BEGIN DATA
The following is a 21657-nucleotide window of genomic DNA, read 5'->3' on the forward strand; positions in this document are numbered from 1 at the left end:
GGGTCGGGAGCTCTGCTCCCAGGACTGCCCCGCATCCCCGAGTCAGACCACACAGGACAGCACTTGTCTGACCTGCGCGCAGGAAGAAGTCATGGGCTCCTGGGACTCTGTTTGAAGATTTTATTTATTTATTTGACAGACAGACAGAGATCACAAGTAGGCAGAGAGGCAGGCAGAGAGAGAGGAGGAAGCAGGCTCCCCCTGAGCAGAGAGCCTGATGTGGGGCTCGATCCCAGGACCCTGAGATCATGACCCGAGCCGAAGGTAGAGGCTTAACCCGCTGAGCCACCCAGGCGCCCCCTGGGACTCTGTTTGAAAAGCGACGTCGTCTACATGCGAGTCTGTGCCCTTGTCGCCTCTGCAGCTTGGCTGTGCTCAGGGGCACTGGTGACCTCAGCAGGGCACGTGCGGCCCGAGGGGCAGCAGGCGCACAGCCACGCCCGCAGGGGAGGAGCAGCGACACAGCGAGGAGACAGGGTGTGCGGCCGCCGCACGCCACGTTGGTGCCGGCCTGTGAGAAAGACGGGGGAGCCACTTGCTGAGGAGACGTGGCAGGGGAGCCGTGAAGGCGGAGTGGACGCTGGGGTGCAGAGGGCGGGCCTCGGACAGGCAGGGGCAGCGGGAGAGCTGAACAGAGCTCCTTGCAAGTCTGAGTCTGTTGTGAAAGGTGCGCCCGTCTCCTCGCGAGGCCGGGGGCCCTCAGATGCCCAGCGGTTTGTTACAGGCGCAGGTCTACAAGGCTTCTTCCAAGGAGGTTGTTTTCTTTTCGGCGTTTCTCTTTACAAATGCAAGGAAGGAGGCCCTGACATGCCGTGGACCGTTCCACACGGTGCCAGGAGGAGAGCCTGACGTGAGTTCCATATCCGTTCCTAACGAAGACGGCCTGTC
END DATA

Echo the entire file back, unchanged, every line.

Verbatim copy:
The following is a 21657-nucleotide window of genomic DNA, read 5'->3' on the forward strand; positions in this document are numbered from 1 at the left end:
GGGTCGGGAGCTCTGCTCCCAGGACTGCCCCGCATCCCCGAGTCAGACCACACAGGACAGCACTTGTCTGACCTGCGCGCAGGAAGAAGTCATGGGCTCCTGGGACTCTGTTTGAAGATTTTATTTATTTATTTGACAGACAGACAGAGATCACAAGTAGGCAGAGAGGCAGGCAGAGAGAGAGGAGGAAGCAGGCTCCCCCTGAGCAGAGAGCCTGATGTGGGGCTCGATCCCAGGACCCTGAGATCATGACCCGAGCCGAAGGTAGAGGCTTAACCCGCTGAGCCACCCAGGCGCCCCCTGGGACTCTGTTTGAAAAGCGACGTCGTCTACATGCGAGTCTGTGCCCTTGTCGCCTCTGCAGCTTGGCTGTGCTCAGGGGCACTGGTGACCTCAGCAGGGCACGTGCGGCCCGAGGGGCAGCAGGCGCACAGCCACGCCCGCAGGGGAGGAGCAGCGACACAGCGAGGAGACAGGGTGTGCGGCCGCCGCACGCCACGTTGGTGCCGGCCTGTGAGAAAGACGGGGGAGCCACTTGCTGAGGAGACGTGGCAGGGGAGCCGTGAAGGCGGAGTGGACGCTGGGGTGCAGAGGGCGGGCCTCGGACAGGCAGGGGCAGCGGGAGAGCTGAACAGAGCTCCTTGCAAGTCTGAGTCTGTTGTGAAAGGTGCGCCCGTCTCCTCGCGAGGCCGGGGGCCCTCAGATGCCCAGCGGTTTGTTACAGGCGCAGGTCTACAAGGCTTCTTCCAAGGAGGTTGTTTTCTTTTCGGCGTTTCTCTTTACAAATGCAAGGAAGGAGGCCCTGACATGCCGTGGACCGTTCCACACGGTGCCAGGAGGAGAGCCTGACGTGAGTTCCATATCCGTTCCTAACGAAGACGGCCTGTC